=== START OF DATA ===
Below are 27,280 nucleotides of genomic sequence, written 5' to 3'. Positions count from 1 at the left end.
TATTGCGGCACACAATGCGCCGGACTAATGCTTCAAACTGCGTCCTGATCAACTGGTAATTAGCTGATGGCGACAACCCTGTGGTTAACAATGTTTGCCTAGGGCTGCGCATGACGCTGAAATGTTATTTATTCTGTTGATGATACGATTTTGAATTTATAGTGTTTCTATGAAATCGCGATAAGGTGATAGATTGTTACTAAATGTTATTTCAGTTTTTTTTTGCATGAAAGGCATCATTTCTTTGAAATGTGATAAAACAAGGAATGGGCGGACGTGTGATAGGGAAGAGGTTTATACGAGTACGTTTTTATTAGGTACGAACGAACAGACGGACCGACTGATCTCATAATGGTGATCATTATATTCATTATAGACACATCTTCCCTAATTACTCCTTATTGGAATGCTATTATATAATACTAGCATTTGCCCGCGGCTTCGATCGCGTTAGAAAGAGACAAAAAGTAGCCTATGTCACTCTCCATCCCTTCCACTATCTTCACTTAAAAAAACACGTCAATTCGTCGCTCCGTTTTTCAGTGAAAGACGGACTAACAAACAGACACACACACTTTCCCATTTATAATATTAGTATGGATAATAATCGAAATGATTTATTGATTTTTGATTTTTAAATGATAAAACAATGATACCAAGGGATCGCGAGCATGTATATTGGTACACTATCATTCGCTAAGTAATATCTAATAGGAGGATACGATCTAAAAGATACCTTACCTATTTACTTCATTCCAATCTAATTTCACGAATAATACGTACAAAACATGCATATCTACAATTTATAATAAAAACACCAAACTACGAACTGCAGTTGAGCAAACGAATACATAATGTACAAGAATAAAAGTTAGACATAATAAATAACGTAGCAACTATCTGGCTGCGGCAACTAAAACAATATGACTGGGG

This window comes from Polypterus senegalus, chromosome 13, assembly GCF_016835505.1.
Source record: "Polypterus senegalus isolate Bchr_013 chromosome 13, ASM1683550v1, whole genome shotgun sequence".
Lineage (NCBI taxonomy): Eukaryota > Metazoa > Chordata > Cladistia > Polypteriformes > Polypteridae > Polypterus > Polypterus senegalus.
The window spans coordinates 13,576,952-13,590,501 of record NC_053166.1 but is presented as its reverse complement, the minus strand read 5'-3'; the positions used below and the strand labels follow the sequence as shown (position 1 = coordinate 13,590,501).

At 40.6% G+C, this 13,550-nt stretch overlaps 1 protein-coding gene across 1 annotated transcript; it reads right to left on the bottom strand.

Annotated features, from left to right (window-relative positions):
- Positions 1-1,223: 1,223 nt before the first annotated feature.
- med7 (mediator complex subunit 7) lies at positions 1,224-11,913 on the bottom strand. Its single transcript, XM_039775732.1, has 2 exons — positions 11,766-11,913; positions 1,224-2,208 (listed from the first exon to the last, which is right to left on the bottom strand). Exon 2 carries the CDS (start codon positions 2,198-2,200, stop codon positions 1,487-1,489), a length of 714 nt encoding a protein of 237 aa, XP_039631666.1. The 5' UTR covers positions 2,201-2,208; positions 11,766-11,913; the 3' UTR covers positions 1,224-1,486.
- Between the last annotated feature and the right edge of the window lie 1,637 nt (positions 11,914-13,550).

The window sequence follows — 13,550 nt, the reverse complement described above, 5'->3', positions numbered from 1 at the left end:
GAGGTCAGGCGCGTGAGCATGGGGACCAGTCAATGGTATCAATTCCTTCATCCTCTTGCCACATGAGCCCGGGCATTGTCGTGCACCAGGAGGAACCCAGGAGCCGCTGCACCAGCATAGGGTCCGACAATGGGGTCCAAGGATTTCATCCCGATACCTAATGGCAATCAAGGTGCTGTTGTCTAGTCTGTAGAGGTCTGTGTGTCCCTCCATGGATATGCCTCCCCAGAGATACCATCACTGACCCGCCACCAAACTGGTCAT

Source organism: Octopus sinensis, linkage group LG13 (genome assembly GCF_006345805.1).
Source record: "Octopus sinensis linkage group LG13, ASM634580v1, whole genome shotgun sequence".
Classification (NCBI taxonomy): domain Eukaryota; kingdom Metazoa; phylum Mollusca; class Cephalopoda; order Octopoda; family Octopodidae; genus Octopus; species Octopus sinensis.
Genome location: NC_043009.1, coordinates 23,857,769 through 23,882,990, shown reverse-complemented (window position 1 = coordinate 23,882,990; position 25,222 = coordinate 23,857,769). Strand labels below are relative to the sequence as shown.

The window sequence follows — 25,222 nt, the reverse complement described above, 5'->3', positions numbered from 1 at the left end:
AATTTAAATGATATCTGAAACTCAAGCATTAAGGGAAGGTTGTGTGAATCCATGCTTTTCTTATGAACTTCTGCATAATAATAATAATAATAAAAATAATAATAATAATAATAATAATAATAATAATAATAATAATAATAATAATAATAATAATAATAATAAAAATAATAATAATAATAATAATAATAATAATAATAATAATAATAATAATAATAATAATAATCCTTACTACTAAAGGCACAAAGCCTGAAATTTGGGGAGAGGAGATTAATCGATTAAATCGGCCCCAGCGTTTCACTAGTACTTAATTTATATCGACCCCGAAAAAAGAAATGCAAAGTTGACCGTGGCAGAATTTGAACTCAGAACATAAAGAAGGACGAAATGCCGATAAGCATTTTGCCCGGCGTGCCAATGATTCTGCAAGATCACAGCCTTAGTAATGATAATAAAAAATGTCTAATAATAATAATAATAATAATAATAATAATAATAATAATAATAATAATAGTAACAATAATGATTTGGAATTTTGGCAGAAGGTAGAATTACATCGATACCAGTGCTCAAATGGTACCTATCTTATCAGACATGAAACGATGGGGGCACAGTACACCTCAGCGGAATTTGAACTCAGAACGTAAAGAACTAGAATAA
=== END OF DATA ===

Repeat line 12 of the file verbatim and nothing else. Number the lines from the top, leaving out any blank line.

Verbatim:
The window sequence follows — 13,550 nt, the reverse complement described above, 5'->3', positions numbered from 1 at the left end: